The COVID-19-prompted panic selling has slowed the performance of superannuation in the past month, new data has shown, with a research hub predicting the median growth fund is only set to plummet further.
Chant West reported the widespread sell-off across share and property markets has resulted in the median growth fund (61 to 80 per cent in growth assets) falling 3.1 per cent in February.
But since then, the virus has spread at an exponential rate.
With major sharemarkets reversing from bull to bear phase in three weeks, Chant West has called the median growth fund will plunge by a further 10.5 per cent over March to date.
Across other categories, all growth funds saw a 5.4 per cent decline in performance over February, high growth decreased by 4 per cent, balanced was down by 2.1 per cent and conservative depleted by 1 per cent.
In February, Australian equities slid by 7.8 per cent while international shares were down 8.1 per cent in hedged terms but the depreciation of the Australian dollar (down from US$0.67 to US$0.65) limited the loss to 4.9 per cent in unhedged terms.
Listed property was also down for the month, with Australian and global REITs losing 5.1 per cent and 8.1 per cent respectively.
Bonds on the other hand stayed somewhat steady, with Australian and global bonds up 0.9 per cent and 1.2 per cent respectively.
Chant West senior investment research manager Mano Mohankumar said the rapid spread of the virus and fears of its impact have ravaged share markets, which have ultimately fed through to super funds. But, their performance has not impacted to the extent that some may have feared.
“Growth funds, which is where most Australians have their superannuation invested, hold diversified portfolios that are spread across a wide range of growth and defensive asset sectors. This diversification works to cushion the blow during periods of share market weakness,” Mr Mohankumar said.
“So while Australian and international shares are down at least 27 per cent since the end of January, the median growth fund’s loss has been limited to about 13 per cent. This is still a material reduction in account balances, but it comes on the back of the tremendous run funds have had since the end of the GFC.
“From the GFC low point in early 2009 to the end of January 2020, the median growth fund averaged a staggering 9.3 per cent per annum – well ahead of the typical long-term return objective of 5.5 per cent to 6 per cent per annum. The current sell-off has obviously eaten into that long-term average gain, but funds are still performing well ahead of their objectives since the end of the GFC.”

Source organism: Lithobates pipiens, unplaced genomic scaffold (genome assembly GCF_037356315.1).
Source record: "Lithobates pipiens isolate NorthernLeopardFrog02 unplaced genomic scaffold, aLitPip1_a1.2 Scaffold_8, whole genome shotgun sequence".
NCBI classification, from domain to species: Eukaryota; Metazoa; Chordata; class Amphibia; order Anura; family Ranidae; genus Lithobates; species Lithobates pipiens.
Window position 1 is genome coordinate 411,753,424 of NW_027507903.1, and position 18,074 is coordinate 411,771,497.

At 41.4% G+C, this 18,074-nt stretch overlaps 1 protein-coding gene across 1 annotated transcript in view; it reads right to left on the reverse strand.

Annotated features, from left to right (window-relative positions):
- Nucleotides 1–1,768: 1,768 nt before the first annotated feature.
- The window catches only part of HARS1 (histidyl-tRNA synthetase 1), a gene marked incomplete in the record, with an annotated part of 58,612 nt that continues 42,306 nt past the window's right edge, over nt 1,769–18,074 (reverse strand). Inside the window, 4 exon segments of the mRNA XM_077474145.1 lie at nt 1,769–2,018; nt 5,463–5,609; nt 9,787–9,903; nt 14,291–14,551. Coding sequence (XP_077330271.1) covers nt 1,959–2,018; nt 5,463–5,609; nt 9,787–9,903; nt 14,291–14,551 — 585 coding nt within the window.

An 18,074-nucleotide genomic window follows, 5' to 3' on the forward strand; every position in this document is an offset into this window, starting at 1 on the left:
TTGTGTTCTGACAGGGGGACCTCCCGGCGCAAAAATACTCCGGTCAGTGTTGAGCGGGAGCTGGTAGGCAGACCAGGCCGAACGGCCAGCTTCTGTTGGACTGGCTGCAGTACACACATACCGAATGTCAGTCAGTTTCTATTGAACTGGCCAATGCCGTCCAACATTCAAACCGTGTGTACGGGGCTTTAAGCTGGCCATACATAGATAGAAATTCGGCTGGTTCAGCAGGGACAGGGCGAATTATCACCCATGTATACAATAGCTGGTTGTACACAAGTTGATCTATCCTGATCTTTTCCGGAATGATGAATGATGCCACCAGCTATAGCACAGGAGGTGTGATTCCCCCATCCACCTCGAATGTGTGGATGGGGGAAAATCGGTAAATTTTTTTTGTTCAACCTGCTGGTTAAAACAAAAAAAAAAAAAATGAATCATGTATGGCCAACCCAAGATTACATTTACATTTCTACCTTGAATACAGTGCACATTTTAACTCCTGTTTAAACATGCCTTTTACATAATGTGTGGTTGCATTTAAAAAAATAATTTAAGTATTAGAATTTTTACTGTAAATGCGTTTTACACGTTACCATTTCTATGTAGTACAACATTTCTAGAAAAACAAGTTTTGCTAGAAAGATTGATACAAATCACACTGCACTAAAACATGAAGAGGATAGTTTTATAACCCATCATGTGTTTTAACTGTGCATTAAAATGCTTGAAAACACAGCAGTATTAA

Meanwhile, life cycle products behaved “as expected”, where many retail funds have adopted a life cycle design for their MySuper defaults, with members being allocated to an age-based option that is progressively de-risked as the cohort gets older.
Younger members in the retail products (born in the 1970s, 1980s and 1990s) experienced greater losses in February than the MySuper growth median, with Chant West noting they will have experienced much greater losses in March to date.
However the older age cohorts in life cycle products were relatively less exposed to growth assets, and were better protected against the market falls than other members in other MySuper options.
Long-term performance remains above target
Despite the recent falls, the findings noted superannuation has tracked healthy returns in the long term.
When compulsory super was launched in 1992, the growth category median had a typical return objective of CPI (consumer price index) plus 3.5 per cent per annum after investment fees and tax over rolling five-year periods.
For the last six years, the category has seen longer term performance tracking well above the goal.
Mr Mohankumar added the key message to members is not to take panic measures that they may regret later.
“It’s too early to tell what the full economic impact of the virus will be, and trying to time markets now is a very risky proposition,” he commented.
“The negative returns we’ve seen in recent weeks are ‘unrealised’ losses, so you don’t actually lock them in unless you take your money out or switch to a lower risk option. If you do that, then not only do you turn those paper losses into real ones but you also miss out on the market rebound which will come sooner or later.
“Even in the case of older members, most don’t take out all their super when they retire so their money remains in the system in the pension phase, often long after retirement. So we encourage everyone to remember that superannuation is indeed a long-term investment, and if the investment option you are in suited you two months ago then it is most likely the one to stick with now.”
Sarah Simpkins is a journalist at Momentum Media, reporting primarily on banking, financial services and wealth.
Prior to joining the team in 2018, Sarah worked in trade media and produced stories for a current affairs program on community radio.
You can contact her on [email protected].
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